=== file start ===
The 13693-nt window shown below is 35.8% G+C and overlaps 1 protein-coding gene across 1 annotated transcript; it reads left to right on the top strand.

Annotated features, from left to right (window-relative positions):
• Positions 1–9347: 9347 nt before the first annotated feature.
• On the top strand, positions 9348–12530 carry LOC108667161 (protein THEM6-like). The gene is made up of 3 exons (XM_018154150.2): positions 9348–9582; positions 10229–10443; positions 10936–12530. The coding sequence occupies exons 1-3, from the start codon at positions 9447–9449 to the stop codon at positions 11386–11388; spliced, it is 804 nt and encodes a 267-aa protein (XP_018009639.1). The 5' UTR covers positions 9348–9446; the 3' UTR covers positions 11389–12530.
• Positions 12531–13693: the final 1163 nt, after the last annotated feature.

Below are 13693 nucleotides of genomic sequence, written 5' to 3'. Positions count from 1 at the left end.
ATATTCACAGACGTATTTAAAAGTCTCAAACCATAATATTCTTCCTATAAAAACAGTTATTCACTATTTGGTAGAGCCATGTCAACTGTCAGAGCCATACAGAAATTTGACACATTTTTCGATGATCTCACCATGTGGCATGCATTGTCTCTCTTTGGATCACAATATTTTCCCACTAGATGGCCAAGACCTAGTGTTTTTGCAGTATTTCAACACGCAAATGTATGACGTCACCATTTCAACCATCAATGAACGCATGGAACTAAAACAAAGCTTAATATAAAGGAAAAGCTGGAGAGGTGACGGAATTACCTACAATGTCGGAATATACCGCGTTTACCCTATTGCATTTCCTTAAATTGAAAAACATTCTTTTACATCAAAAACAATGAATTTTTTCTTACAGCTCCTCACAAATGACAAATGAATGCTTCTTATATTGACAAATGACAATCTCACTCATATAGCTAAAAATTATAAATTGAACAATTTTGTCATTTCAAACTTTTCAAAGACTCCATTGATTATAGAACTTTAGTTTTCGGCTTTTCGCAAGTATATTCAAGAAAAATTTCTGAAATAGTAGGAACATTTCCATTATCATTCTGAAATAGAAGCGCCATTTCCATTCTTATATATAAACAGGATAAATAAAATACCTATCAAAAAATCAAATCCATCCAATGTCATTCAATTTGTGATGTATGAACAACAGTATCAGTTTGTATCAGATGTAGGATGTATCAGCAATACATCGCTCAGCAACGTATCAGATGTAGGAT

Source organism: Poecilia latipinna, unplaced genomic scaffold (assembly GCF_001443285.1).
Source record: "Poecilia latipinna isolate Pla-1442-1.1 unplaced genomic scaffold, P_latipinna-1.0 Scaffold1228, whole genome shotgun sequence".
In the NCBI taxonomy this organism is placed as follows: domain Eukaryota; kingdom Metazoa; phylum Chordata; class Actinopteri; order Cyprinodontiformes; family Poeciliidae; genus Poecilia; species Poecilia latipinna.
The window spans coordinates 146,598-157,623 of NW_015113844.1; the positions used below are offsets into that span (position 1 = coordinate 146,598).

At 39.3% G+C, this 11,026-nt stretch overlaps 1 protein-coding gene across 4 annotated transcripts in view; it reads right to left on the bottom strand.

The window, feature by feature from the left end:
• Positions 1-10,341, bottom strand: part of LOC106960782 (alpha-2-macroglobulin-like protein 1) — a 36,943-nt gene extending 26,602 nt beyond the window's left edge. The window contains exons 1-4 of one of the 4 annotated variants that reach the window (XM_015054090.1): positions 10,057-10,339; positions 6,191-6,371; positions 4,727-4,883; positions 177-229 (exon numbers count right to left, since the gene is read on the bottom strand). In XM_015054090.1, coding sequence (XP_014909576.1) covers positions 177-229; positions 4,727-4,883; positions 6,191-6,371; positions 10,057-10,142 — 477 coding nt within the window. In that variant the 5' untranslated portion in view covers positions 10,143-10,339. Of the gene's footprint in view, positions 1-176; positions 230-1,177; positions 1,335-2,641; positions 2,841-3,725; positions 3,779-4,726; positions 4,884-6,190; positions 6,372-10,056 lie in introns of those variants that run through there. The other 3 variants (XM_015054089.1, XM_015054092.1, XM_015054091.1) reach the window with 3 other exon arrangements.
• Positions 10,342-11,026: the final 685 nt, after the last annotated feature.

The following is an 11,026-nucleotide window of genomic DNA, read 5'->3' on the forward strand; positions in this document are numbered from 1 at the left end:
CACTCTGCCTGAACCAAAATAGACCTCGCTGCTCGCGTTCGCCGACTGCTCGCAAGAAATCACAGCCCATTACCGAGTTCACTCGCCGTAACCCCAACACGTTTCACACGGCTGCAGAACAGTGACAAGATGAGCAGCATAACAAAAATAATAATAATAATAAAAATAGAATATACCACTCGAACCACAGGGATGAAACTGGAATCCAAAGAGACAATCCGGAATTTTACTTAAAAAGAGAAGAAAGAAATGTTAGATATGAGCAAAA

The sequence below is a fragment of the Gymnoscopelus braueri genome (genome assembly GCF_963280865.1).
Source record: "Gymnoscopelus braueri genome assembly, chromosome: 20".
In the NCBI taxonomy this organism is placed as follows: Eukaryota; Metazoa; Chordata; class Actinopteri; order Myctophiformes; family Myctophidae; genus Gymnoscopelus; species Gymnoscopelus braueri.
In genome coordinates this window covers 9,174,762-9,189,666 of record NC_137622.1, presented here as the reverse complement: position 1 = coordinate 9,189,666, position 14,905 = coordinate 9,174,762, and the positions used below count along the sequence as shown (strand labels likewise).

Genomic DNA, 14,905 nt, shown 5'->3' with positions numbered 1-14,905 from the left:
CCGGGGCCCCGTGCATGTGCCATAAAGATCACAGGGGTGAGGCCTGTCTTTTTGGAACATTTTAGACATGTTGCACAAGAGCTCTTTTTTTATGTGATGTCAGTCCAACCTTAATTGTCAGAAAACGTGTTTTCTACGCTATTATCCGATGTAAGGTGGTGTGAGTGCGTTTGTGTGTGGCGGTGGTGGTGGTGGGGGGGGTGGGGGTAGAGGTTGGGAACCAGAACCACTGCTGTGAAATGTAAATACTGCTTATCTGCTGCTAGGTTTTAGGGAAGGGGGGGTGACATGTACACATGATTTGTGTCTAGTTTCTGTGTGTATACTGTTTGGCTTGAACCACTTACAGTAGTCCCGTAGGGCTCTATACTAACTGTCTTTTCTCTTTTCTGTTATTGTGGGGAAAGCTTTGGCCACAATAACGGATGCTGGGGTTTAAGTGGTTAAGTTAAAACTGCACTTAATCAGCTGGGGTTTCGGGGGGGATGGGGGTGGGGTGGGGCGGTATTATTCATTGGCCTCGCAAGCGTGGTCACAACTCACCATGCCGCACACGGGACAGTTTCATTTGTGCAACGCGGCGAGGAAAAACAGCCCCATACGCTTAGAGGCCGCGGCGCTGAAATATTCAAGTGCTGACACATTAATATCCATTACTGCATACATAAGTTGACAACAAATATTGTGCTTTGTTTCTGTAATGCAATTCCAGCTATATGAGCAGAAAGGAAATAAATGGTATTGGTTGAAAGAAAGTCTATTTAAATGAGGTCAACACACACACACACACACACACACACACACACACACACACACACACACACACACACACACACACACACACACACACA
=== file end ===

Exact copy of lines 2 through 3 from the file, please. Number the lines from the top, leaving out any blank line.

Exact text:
Annotated features, from left to right (window-relative positions):
• Positions 1–9347: 9347 nt before the first annotated feature.